Michael Freeden, Professor of Politics, Oxford University
This is a remarkable book, not only due to its rigour and scope, but also because of its sustained effort to engage with the most important contemporary currents in social explanation and social theory. As for the highly original theoretical approach that the authors present, I can only say that it is the most significant attempt so far at elaborating a general framework for social research from a poststructuralist perspective. The notion of logics, as defended in this text, is bound to have a lasting influence on the work of social and political scientists.
Ernesto Laclau, Professor of Humanities and Rhetorical Studies, Northwestern University, USA and Professor of Politics, Department of Government, University of Essex, UK
Logics of Critical Explanation examines positivist, hermeneutic, rational choice and other methods, drawing selective sustenance from several to build a theory of critical explanation reducible to none. The result is a unique book in the philosophy of the social sciences, one that appreciates an element of chanciness in the world as it retains the ambition to explain. An indispensable book for those who are dissatisfied with the options available today.
William E. Connolly, Professor of Political Science, Johns Hopkins University, USA
An ambitious and inventive intervention in debates on the methodology of the social sciences. Drawing on the resources of contemporary philosophy of science as well as hermeneutic and poststructuralist philosophy, Glynos and Howarth offer a provocative, but well-grounded, argument for a focus on 'logics' as basic to the tasks of both explanantion and criticism. Their argument is insightful, well illustrated, and should be widely debated.
David Owen, Professor of Social and Political Philosophy, University of Southampton, UK
In this path-breaking and commanding text, Glynos and Howarth call for and set out a distinctive approach to a reconstruction of social science. Established and emergent traditions of enquiry – naturalism and hermeneutics – are carefully reviewed and critiqued as a vehicle for elaborating the first systematic and sustained application of poststructuralist insights to a critical analysis of the nature of explanation and method. This is an important, challenging book for researchers across the social sciences, including the fields of management and business. It also has wider relevance for anyone who uses social scientific data, or is curious about how a ‘science’ of the social might be possible.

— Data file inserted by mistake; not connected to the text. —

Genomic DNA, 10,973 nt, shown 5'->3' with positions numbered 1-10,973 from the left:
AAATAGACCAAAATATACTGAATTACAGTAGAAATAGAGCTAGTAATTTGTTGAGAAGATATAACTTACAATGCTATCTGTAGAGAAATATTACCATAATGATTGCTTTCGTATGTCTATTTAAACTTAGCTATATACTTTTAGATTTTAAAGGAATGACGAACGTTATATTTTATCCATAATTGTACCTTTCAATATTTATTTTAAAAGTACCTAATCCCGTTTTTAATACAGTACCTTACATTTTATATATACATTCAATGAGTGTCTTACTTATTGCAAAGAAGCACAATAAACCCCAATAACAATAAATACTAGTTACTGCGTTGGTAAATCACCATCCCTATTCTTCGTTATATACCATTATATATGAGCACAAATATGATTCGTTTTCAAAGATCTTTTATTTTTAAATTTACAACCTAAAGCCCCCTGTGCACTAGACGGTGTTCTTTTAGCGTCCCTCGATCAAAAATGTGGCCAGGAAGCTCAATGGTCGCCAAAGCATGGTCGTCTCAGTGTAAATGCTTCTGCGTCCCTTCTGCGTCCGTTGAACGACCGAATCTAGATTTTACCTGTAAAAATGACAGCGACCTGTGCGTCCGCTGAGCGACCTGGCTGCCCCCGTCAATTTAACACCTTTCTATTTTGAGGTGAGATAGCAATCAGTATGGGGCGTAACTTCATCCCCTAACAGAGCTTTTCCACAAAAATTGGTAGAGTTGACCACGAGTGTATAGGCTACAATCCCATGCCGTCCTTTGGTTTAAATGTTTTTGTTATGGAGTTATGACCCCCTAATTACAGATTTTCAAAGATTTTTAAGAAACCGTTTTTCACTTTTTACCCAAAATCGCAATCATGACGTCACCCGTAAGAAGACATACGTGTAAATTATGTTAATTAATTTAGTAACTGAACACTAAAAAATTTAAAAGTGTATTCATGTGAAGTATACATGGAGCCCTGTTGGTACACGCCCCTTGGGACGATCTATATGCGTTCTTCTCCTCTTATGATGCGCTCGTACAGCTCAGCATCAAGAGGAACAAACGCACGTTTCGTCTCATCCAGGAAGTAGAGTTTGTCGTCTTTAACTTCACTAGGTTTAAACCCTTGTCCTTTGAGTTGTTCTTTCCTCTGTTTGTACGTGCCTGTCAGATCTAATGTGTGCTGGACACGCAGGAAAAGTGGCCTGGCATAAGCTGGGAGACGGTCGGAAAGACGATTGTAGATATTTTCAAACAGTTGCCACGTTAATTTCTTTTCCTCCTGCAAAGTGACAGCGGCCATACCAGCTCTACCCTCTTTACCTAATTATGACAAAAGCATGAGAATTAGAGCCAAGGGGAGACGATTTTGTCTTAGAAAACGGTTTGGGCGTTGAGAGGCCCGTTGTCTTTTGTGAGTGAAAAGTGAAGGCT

Hugh Willmott, Professor in Organizational Studies, University of Cardiff, UK
This edifying book is a tremendous accomplishment, offering a fresh look at both epistemology (what counts as knowledge) and ontology (our underlying presuppositions about the way the world goes round). But more than that, this book raises poststructuralist discourse theory to a new level of intellectual prestige. The raw material for a coherent poststructuralist discourse theory has been available for some time. And now, thanks to David Howarth and Jason Glynos, the wide ranging poststructuralist literature has been deployed to redescribe social science research as problematization and articulation – a context-sensitive research protocol that challenges positivism’s universalizing causal laws, which have inappropriately colonized the social sciences. This is careful yet imaginative scholarship, worthy of widespread attention across the social sciences.
Hugh T. Miller, Professor of Public Administration, Florida Atlantic University, USA
This is one of those exceedingly rare books which is both philosophically astute as well as of considerable practical use. It breaks new, creative ground concerning age-old issues in political theory and the philosophy of the social sciences. At the same time, it offers to the political analyst valuable heuristic strategies for engaging in critical empirical inquiry.
Henk Wagenaar, Professor of Public Policy, University of Leiden, Amsterdam
Beginning with a much-needed critique of scientism and the current state of affairs in the social and political sciences, Glynos and Howarth develop an original, sophisticated and rigorous account of discourse theory. Using the guiding idea of ‘logics of critical explanation’, Glynos and Howarth propose nothing less than a new ontology for social and political theory. This is excellent work that should be debated and discussed in the years to come.
Simon Critchley, Professor of Philosophy, New School for Social Research, USA